Most publications today are struggling to drive revenue and traffic. That’s why clickbait and “curiosity gaps” (when a headline gives away a little bit of info but entices you to click in) became so popular over the last ten years. On a similar note, it’s why Twitter controversy and Trump’s outlandish lies often drive more coverage than really important, really sad stories like the huge fires destroying the planet’s lungs right now. Again, this is all part of why I started this newsletter. There are some interesting studies about this cognitive dissonance; Americans who claim to want less depressing or trashy news will repeatedly opt to read and click on depressing and trashy news. It’s how so many tabloids and gossips websites have survived at a time when traditional newspapers are struggling. One of the great misnomers about the media world is that editors and newspapers decide what you read — it’s actually the opposite. Most newsrooms are catering their news and content to the reader, based on what those readers have showed an interest in previously. I know it’s a crappy answer, but it’s the truth. It’s also worth noting that news outlets are usually covering the story you want to read about (the Amazon story is being covered almost everywhere) but it’s just not on their homepage or being featured on social media because people aren’t that interested.
All that being said, what you’re asking about is a critical story. Yes, the Amazon is currently burning. Yes, the Amazon is basically the most important piece of land for humans. And yes, more newsrooms should be writing in-depth about it. I know he’s pretty far to the left, but Glenn Greenwald is one of my favorite follows on all things Brazil. He speaks the language, lives there, and brings a (liberal) American lens to a lot of issues. He tweeted out this Washington Post story that’s worth reading.
Glenn Greenwald @ggreenwald1/ It cannot be exaggerated what a threat to the planet Jair Bolsonaro is. From the @washingtonpost: “Huge tracts of the Amazon, which serves as the lungs of the planet by taking in carbon dioxide, storing it in soils and producing oxygen, are ablaze.” https://t.co/xTwBDZi13e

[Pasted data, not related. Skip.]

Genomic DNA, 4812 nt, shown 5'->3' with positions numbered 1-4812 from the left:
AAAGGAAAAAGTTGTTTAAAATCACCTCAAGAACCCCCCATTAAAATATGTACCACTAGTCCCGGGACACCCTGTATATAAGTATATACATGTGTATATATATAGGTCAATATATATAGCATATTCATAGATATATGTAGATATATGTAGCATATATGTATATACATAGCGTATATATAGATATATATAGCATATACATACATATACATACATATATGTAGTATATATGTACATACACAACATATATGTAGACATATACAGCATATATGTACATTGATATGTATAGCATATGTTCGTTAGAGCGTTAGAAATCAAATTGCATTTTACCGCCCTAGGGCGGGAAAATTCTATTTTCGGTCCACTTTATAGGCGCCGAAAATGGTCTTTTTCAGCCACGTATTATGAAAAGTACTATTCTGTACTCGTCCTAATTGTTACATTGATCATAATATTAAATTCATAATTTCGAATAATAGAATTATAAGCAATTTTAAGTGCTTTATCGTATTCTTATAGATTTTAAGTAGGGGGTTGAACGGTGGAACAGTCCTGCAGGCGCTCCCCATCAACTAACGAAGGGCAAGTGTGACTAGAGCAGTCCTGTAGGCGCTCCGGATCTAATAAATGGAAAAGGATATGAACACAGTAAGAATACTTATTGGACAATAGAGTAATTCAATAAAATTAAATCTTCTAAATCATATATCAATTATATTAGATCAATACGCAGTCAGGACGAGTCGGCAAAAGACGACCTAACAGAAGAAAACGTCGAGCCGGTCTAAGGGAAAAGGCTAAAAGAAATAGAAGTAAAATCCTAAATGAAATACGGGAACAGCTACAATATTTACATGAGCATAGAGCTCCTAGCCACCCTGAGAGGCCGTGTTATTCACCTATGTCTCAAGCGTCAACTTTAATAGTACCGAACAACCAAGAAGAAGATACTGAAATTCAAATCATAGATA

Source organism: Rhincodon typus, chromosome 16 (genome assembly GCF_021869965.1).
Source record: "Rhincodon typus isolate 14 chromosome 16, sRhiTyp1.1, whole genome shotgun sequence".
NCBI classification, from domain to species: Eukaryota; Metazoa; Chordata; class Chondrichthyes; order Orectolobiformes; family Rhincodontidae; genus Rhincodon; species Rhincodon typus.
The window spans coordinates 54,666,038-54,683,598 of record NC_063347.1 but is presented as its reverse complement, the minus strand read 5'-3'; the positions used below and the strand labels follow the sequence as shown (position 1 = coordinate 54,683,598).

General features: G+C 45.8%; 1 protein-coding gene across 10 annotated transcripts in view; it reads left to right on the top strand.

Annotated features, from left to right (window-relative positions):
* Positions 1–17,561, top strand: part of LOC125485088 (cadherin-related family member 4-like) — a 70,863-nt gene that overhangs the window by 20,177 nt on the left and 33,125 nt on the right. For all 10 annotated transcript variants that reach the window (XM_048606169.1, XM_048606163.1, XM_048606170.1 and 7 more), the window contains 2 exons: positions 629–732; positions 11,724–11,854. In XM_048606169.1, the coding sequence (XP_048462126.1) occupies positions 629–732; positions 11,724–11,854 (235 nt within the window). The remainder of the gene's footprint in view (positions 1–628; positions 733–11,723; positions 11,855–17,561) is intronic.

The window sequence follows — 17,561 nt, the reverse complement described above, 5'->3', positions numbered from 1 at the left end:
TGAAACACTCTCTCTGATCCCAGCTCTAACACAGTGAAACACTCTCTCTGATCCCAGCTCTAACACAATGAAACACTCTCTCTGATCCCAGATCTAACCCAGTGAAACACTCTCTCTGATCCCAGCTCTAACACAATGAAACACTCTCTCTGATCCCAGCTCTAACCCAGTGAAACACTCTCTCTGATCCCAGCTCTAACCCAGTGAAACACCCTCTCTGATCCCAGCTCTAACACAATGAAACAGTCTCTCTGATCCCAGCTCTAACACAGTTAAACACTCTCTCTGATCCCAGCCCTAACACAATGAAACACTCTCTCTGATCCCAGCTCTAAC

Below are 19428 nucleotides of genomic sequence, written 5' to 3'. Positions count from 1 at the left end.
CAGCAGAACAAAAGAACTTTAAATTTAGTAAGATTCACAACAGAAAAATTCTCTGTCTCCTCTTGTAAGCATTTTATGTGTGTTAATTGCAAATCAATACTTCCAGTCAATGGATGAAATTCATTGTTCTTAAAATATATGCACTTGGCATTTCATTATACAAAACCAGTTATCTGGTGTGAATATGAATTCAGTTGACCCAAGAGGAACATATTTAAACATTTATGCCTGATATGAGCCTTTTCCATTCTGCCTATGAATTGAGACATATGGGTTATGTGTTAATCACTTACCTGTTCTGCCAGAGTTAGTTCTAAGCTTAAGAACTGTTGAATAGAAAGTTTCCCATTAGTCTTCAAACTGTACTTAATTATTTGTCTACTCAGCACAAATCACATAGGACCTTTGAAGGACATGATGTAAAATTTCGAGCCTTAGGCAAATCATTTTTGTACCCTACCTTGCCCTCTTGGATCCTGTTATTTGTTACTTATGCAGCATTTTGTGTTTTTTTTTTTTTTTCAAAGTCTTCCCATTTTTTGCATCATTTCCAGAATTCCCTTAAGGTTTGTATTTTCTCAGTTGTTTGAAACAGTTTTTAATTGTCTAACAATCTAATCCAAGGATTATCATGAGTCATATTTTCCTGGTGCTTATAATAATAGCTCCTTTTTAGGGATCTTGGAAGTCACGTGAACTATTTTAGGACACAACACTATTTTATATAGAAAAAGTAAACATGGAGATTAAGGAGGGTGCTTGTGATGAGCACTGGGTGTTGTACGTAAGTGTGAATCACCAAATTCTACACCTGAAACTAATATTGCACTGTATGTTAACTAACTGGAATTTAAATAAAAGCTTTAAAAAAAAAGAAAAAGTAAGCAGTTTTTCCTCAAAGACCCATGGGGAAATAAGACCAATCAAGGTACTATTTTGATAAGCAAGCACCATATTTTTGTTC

A story that matters.
Yesterday, President Trump instructed the Department of Veteran Affairs to “buy a lot” of a new drug meant to prevent suicide. The drug is made by Johnson & Johnson, which was started by Woody Johnson, who donated $1 million to Trump and has been tapped as the U.S. ambassador to the UK. A lot of reporters noticed the connection and it comes after The Center for Public Integrity published a story that raises red flags about the drug, how it was approved, it’s danger and whether it even works at all. You can read more about that here.
Hello and goodbye.
As I (and others) predicted, John Hickenlooper — who recently announced he’d drop out of the presidential race — is now running for Senate in Colorado. You can watch his ad campaign below.
Also, Jay Inslee, that guy who really loves the environment, announced he’d be dropping out of the presidential race today, too. He received a warm sendoff from the left for his effort to make climate change a central campaign issue.
Have a nice day.
Scientists in a Florida aquarium successfully reproduced coral native to the Atlantic ocean for the first time ever. The news is causing lots of optimism that environmentalists may be able to repopulate America’s Great Barrier Reef, the third largest coral reef in the world, which is off the coast of Florida and has been decimated by disease and climate change. You can read more here.